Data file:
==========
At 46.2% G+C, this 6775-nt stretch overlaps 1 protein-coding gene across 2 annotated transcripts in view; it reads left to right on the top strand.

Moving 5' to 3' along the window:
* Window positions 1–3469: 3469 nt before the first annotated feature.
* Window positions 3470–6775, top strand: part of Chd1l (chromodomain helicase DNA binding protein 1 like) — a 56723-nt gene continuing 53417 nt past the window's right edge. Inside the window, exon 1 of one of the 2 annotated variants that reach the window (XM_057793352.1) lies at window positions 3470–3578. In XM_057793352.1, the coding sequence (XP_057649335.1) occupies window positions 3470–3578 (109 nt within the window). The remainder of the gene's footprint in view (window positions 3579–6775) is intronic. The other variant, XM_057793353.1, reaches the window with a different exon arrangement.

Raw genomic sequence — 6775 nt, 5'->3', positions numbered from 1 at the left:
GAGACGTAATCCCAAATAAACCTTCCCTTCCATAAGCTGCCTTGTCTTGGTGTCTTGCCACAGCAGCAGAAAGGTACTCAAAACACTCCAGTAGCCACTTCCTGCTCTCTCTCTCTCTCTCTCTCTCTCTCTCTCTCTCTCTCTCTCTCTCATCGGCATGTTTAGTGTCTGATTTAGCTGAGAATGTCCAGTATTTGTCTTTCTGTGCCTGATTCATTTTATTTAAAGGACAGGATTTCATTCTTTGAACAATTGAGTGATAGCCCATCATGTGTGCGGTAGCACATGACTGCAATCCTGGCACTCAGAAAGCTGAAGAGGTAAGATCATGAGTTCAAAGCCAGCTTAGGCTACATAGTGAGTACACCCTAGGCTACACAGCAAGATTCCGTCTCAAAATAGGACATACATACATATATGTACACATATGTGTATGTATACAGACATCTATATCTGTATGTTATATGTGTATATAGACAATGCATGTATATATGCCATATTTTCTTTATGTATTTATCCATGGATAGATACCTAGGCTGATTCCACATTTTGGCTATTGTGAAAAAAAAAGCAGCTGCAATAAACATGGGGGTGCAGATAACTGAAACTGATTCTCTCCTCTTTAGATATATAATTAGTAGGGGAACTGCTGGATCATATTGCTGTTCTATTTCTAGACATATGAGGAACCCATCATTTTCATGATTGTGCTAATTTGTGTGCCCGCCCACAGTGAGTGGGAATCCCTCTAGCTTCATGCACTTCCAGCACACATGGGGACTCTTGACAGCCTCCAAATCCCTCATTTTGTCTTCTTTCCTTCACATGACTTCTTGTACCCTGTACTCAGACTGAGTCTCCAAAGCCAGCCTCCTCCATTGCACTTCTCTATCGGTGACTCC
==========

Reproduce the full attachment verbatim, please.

At 46.2% G+C, this 6775-nt stretch overlaps 1 protein-coding gene across 2 annotated transcripts in view; it reads left to right on the top strand.

Moving 5' to 3' along the window:
* Window positions 1–3469: 3469 nt before the first annotated feature.
* Window positions 3470–6775, top strand: part of Chd1l (chromodomain helicase DNA binding protein 1 like) — a 56723-nt gene continuing 53417 nt past the window's right edge. Inside the window, exon 1 of one of the 2 annotated variants that reach the window (XM_057793352.1) lies at window positions 3470–3578. In XM_057793352.1, the coding sequence (XP_057649335.1) occupies window positions 3470–3578 (109 nt within the window). The remainder of the gene's footprint in view (window positions 3579–6775) is intronic. The other variant, XM_057793353.1, reaches the window with a different exon arrangement.

Raw genomic sequence — 6775 nt, 5'->3', positions numbered from 1 at the left:
GAGACGTAATCCCAAATAAACCTTCCCTTCCATAAGCTGCCTTGTCTTGGTGTCTTGCCACAGCAGCAGAAAGGTACTCAAAACACTCCAGTAGCCACTTCCTGCTCTCTCTCTCTCTCTCTCTCTCTCTCTCTCTCTCTCTCTCTCTCTCATCGGCATGTTTAGTGTCTGATTTAGCTGAGAATGTCCAGTATTTGTCTTTCTGTGCCTGATTCATTTTATTTAAAGGACAGGATTTCATTCTTTGAACAATTGAGTGATAGCCCATCATGTGTGCGGTAGCACATGACTGCAATCCTGGCACTCAGAAAGCTGAAGAGGTAAGATCATGAGTTCAAAGCCAGCTTAGGCTACATAGTGAGTACACCCTAGGCTACACAGCAAGATTCCGTCTCAAAATAGGACATACATACATATATGTACACATATGTGTATGTATACAGACATCTATATCTGTATGTTATATGTGTATATAGACAATGCATGTATATATGCCATATTTTCTTTATGTATTTATCCATGGATAGATACCTAGGCTGATTCCACATTTTGGCTATTGTGAAAAAAAAAGCAGCTGCAATAAACATGGGGGTGCAGATAACTGAAACTGATTCTCTCCTCTTTAGATATATAATTAGTAGGGGAACTGCTGGATCATATTGCTGTTCTATTTCTAGACATATGAGGAACCCATCATTTTCATGATTGTGCTAATTTGTGTGCCCGCCCACAGTGAGTGGGAATCCCTCTAGCTTCATGCACTTCCAGCACACATGGGGACTCTTGACAGCCTCCAAATCCCTCATTTTGTCTTCTTTCCTTCACATGACTTCTTGTACCCTGTACTCAGACTGAGTCTCCAAAGCCAGCCTCCTCCATTGCACTTCTCTATCGGTGACTCC